Last Updated: 11 May 2009

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Author: dordal

pgsql vs. mysqli vs. PDO vs. Zend_DB in PHP

If your PHP app needs to talk to a database, there's a lot of debate as to whether you should use PHP's native database extensions (e.g. mysqli and pgsql) or PHP's new PHP Data Objects. mysqli and pgsql talk directly to their respective databases, whereas PDO is a database abstraction layer; it provides a common interface to talk to several different databases.

Many developers say that you should use PDO, but I disagree. The two primary reasons for using PDO are:

  • You can connect to any major database with the same interface, which makes your application portable across databases. Simply change the connection string, and voila, you're talking to SQL Server instead of MySQL!
  • Because you're only using one interface, you don't have to remember different PHP commands for dealing with different databases. No need to worry that mysqli_connect() takes an entirely different set of arguments than pg_connect().

Those are both very valid points, and on the surface they sound great. But consider this:

  • If you're building anything but the most trivial application, you're going to need to use the fancy features of your database (stored procedures, sequences, check constraints, etc.), and every database supports a different set of fancy features. The native functions built into PHP have much better support for the fancy features, whereas PDO (and other database abstraction layers) generally don't, as it would violate their principle of being database neutral.
  • While being able to switch databases sounds great in theory, how often have you actually done it? While there may be business reasons for switching from Oracle to MySQL (e.g. saving $$$), the databases that PHP apps most commonly use are all free or open source. It's almost always easier to install a copy of whatever database you need than go change your code (and then retest everything!) to get it to work with a database from a different vendor.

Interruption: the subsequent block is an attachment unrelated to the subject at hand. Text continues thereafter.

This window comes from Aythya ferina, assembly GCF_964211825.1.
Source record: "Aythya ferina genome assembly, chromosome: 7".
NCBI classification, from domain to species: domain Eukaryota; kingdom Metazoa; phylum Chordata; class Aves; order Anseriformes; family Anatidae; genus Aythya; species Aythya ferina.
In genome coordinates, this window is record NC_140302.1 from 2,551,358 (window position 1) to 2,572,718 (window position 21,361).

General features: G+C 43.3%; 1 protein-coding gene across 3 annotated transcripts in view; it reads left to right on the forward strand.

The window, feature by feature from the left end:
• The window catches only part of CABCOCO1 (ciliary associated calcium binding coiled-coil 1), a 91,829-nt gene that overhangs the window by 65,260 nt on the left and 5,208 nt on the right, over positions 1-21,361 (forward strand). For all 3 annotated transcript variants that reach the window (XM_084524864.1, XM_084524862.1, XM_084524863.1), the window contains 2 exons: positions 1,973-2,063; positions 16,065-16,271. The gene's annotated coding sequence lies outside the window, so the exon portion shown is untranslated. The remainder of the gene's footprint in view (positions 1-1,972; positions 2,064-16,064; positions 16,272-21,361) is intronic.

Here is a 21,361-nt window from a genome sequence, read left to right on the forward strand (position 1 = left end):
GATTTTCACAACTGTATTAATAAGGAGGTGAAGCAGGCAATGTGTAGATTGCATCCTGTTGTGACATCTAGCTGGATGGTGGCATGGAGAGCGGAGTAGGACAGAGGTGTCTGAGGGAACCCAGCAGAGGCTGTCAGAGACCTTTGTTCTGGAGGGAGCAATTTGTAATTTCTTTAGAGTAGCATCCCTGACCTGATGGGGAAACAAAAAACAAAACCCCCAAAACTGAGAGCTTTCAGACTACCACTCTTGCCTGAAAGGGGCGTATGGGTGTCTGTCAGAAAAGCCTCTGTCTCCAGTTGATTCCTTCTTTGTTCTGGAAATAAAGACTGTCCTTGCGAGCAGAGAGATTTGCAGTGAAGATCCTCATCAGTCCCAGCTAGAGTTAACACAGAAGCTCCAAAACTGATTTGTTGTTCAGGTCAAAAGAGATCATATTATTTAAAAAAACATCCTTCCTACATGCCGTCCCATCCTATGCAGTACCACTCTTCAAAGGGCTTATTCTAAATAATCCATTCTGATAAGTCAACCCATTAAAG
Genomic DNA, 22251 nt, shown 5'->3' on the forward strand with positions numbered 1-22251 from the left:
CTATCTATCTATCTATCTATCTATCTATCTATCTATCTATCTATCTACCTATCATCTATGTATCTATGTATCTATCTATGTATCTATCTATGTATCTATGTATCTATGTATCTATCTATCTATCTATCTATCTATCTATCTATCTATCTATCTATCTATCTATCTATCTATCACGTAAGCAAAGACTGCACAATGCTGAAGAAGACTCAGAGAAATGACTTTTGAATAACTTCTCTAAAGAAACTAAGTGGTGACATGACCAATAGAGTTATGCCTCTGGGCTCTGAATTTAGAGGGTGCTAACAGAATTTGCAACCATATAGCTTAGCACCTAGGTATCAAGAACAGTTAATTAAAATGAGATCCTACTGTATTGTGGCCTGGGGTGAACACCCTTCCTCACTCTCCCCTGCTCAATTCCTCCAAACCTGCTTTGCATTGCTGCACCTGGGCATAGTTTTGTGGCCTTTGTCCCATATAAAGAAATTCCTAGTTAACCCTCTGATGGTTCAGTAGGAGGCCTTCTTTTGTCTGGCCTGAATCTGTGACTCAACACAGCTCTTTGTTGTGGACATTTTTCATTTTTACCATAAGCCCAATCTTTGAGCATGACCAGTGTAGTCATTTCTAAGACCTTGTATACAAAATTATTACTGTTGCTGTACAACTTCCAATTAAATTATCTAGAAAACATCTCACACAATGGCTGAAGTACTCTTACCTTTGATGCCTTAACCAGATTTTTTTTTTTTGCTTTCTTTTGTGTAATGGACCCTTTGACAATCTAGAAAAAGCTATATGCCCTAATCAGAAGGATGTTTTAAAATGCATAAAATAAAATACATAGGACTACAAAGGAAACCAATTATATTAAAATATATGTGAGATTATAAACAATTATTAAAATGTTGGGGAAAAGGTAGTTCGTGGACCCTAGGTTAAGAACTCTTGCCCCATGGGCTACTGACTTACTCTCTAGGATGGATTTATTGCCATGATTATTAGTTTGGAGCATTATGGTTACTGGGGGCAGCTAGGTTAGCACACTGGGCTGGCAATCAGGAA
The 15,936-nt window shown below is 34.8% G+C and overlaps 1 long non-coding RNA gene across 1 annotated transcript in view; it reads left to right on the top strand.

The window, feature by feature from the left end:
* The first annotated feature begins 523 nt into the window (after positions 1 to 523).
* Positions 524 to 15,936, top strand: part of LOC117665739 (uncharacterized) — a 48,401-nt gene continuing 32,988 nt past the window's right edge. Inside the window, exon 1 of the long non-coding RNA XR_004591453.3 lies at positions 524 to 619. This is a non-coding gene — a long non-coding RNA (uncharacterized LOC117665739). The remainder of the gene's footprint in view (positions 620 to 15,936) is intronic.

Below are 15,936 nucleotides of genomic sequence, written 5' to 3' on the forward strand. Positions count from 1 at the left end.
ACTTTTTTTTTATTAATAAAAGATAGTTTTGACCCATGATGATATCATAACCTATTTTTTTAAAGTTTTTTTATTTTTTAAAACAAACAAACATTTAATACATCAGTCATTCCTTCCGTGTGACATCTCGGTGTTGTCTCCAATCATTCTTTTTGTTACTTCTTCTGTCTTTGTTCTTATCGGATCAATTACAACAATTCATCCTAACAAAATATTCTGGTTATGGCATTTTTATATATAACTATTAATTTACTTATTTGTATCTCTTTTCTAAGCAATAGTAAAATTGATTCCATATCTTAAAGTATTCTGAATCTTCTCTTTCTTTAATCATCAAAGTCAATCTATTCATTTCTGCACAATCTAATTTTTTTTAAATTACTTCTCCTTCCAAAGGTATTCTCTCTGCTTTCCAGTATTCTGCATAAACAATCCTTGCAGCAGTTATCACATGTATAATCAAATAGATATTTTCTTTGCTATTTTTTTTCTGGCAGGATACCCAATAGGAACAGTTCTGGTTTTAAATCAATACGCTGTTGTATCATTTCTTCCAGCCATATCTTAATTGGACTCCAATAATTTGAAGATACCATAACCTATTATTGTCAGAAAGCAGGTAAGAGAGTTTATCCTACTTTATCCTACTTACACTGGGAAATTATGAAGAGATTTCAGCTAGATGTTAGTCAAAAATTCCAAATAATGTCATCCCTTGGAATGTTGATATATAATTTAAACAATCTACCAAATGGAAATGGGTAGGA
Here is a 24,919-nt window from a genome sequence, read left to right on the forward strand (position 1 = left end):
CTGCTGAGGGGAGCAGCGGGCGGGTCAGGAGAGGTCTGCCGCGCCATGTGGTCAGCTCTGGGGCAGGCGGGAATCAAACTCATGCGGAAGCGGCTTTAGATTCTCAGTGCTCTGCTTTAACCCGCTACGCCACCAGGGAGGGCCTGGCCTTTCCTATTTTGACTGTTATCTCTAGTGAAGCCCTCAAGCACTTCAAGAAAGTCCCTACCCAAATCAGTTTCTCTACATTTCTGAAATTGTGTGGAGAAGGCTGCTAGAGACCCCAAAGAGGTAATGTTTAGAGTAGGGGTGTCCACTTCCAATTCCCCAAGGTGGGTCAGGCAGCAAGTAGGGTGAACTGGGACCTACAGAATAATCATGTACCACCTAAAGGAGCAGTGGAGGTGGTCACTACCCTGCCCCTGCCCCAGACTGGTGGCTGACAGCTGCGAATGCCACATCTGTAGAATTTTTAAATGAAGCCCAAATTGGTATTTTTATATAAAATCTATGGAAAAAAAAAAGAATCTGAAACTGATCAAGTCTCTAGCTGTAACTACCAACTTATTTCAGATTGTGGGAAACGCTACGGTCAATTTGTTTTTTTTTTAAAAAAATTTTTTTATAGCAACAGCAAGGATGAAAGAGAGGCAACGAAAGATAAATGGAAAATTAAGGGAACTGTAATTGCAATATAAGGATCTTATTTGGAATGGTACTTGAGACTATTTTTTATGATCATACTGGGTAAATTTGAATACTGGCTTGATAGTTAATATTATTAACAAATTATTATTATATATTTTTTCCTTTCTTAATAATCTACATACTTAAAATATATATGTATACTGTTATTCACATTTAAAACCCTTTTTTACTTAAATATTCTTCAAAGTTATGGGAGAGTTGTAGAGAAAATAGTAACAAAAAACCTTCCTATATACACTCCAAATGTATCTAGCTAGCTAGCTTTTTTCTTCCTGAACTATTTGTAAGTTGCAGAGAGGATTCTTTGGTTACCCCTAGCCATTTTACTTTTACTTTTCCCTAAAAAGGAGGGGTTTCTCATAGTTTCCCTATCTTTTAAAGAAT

• Same thing goes for you, as a developer: how many databases do you actually use on a day-to-day basis? In the entire time I've been working with PHP, I've only used two in any serious production capacity: MySQL and PostgreSQL. PDO might be more attractive if I were consantly switching between four or five different databases, but its not that hard to remember just the mysqli_* and pg_* commands.

I don't hate PDO, and have used it in the past for simple apps, but I generally think you're better off using a native extension.

What about Zend_DB?

As of this writing (May 2009), Zend has a new database interface module out, called Zend_DB. It's sort of like a database abstraction layer combined with a set of database helper functions. It has methods like insert() and update() which let you automatically insert/update data without having to write a lot of SQL, as well as all the standard methods (e.g. query()) that any good abstraction layer provides. It actually uses the PHP database engines under the hood (mysqli, pgsql, PDO, etc.), and even gives you direct access to them via the getConnection() method.

I've been using Zend_DB recently, mainly with the mysqli engine, and so far I like it. It provides ready-made versions of a lot of the helper functions that I usually write myself, like quote() and quoteIdentifier(). And since it provides direct access to the underlying connection, it doesn't limit me from using advanced functionality if I need it. Still, Zend_DB does introduce one more layer your data has to go through, so it may be overkill for some projects. But it's certainly worth a look.

Discussion

173.206.39.134, Jan 21, 2010 04:43 PM

David, I am a professional engineer and certified java programmer in Windsor, ON Canada. I find myself these days doing more PHP and Flex and less java. Anyway, I am learning the Zend framework and was looking at Zend_Db…first stumbling block. I don't like to use PDO mysql and agree that basically you don't switch between a set of databases. Also, I like mysqli and need the “fancy” features and improved security. Have you any further thoughts on using mysqli directly or the Zend_DB with the mysqli engine?

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